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Whilst Sue and I try to get to grips with our horrible coughs, here’s a tractor offering from Wuxing Nick, with a ‘context’ photo below.

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We do hope we haven’t passed on our afflictions to anyone else….

Friday, 5 January 2018

Great Grandma reads The BFG

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It has been a quiet start to the year, apart from the sounds of our coughs and sneezes.

I received this lovely image the other day from my daughter, on a visit to Great Grandma with Jacob and Jessica. It’s good to see that six year old Jacob is already digging into the box set of Roald Dahl books he got for Christmas, and that Great Grandma seems to be enjoying a short reading, with the aid of her magnifying glass.

Well done Kate and the children, we are proud of you.

Wednesday, 3 January 2018

Monday 1 January 2018 – Arnside Knott

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Whilst others were limbering up in preparation for two parkruns on New Year’s Day, Sue and I were enjoying a banquet and a late night at Lyn’s house in north Manchester.

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We were pretty full by the end of the evening, after losing count of the number of courses served up by an assortment of participants.

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Delicious. A lovely evening. Thanks go to Lyn and Robert for hosting.

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The unfinished ceviche made a fine substitute for marmalade on New Year’s morning, and was finally utilised by Sue and me as a starter later on. Nothing goes to waste in our kitchen.

Sue and I are struggling with heavy colds, so we weren’t inclined to rush off. But when we did, we headed gently up to Conrad’s house in Arnside. The idea was to wish him a happy new year, then enjoy a stroll in the Silverdale/Arnside area.

Conrad is recovering well from a replacement knee operation, albeit unable to join us on a walk. After a long chat, it was afternoon by the time we set off up Arnside Knott.

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Occasional squalls didn’t dampen our enthusiasm, and a fair number of folk were encountered. The following view from Arnside Knott across the Kent Estuary shows the Lake District to be engulfed in cloud, so we were happy with our decision to head for a low southern hill.

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Here’s a picture from the trig point.

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We headed along contouring paths down to Arnside Tower, which is visible to the left of Sue’s head. You can just see a new path that now sensibly skirts the yard of the nearby farm.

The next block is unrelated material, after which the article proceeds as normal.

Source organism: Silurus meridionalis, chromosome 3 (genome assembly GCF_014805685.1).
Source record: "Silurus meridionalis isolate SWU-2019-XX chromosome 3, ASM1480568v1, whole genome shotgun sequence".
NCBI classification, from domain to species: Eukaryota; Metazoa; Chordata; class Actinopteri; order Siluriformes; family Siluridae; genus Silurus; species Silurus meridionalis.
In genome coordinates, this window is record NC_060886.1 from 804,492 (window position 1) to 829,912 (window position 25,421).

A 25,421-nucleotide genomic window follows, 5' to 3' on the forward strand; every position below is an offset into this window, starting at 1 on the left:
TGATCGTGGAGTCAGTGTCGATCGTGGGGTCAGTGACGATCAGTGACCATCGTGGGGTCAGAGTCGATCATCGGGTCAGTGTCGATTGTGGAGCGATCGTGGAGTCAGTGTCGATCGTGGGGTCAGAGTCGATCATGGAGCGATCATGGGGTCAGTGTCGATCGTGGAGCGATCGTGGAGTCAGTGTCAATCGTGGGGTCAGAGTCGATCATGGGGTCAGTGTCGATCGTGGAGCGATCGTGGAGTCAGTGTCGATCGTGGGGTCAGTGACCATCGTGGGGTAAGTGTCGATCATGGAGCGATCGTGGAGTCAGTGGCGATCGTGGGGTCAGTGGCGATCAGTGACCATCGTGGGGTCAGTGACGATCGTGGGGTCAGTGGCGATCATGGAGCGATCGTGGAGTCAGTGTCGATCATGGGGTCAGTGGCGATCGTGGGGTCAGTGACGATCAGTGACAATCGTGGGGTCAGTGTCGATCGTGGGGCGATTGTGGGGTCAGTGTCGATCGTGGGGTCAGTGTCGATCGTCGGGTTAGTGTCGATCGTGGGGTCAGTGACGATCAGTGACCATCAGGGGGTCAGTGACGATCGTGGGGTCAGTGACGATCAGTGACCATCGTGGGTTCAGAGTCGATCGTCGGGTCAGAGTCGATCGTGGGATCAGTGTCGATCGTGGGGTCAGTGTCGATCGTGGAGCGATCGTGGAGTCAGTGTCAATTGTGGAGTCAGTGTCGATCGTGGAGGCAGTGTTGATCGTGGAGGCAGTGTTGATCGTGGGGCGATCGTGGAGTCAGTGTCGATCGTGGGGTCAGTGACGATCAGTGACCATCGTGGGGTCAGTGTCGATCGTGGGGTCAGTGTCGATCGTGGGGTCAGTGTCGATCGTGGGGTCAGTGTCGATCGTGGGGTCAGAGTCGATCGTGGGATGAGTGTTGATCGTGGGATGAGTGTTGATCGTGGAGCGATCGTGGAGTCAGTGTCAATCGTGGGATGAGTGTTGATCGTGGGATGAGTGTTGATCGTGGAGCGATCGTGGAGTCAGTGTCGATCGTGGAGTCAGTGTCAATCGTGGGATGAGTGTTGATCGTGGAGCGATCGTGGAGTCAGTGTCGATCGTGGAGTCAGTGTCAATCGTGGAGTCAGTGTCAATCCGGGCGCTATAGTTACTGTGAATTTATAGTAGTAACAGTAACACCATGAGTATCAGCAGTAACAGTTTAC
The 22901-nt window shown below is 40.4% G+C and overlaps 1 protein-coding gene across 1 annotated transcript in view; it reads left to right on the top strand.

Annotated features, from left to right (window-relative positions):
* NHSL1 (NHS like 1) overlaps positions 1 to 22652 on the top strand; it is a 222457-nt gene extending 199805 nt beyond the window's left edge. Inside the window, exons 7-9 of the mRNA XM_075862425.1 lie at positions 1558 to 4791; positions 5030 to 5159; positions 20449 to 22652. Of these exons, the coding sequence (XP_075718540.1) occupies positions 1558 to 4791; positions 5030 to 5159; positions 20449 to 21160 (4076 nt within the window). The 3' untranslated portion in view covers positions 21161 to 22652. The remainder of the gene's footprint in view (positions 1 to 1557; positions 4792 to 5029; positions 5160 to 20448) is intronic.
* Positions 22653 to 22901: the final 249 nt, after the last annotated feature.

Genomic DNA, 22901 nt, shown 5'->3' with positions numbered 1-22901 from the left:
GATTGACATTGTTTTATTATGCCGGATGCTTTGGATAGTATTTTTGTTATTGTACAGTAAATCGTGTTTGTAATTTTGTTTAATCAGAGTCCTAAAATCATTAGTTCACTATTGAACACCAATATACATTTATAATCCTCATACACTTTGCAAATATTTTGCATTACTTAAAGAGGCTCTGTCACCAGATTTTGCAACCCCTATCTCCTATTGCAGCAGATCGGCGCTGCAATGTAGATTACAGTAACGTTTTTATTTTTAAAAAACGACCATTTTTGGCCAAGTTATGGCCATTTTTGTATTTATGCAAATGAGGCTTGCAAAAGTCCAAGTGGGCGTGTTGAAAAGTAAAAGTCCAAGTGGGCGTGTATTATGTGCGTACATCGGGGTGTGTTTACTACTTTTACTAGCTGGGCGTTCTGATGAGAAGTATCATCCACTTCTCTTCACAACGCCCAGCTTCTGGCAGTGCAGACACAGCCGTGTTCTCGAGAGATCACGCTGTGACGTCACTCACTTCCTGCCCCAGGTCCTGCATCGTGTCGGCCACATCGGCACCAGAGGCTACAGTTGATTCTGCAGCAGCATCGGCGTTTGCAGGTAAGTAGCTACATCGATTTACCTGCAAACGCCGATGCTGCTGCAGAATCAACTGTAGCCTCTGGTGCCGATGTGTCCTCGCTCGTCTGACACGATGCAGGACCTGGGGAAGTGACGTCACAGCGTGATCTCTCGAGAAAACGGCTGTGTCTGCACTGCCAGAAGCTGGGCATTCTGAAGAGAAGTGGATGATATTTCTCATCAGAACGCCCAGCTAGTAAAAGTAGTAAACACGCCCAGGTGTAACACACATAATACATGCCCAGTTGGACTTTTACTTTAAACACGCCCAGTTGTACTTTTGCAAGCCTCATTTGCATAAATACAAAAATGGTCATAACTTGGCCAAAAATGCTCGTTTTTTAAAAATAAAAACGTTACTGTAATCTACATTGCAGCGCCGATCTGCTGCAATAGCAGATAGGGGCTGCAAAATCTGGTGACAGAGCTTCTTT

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The signage in this area is pretty good, but this particular sign appears to have suffered the same fate as our old garden fence!

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We continued over Middlebarrow, through Holgates mobile home/campsite to Elmslack, for lunch on a bench at Elmslack Well, upon which a litter bin has been judiciously placed!

A pleasant path then led around to Waterslack, where the railway was crossed and we soon joined a permissive path not marked on the map, past this distinctive tree, to the Hawes Water bridleway.

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Last year’s visit on 2 January yielded a photo taken near here that now glows at us from January’s calendar. Today’s conditions were less sunny, and as we progressed along the footpaths towards Hazelslack they got progressively more muddy. This is ‘before the mud’.

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Hazelslack is a farm next to a ruin, much in the same vein as Arnside Tower.

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We joined the estuary path to the north of Carr Bank. This had been inundated by the tide when we arrived earlier, but now the water had receded, with views to Arnside beyond the grassy area that has sections of mud where the grass appears to have been mechanically removed. I wonder why?

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Having supplied coffee and cake earlier, Conrad (aka ‘Sir Hugh’) was now well disposed to offering tea and (excellent) biscuits before we tootled off home. By coincidence, he was busy exchanging emails with fellow bloggers, Gayle and Mick. He has a very homely spot, with a view to Ingleborough on less cloudy days (subject to an errant chimney pot for which he is still scouring eBay for a bazooka!).

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Here’s our route, a very pleasant circuit of 13 km, with 300 metres ascent, taking about three and a half hours at a gentle pace. There are lots of alternatives in this area that is happily stuffed full of picturesque rights of way.

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Happy New Year, everyone.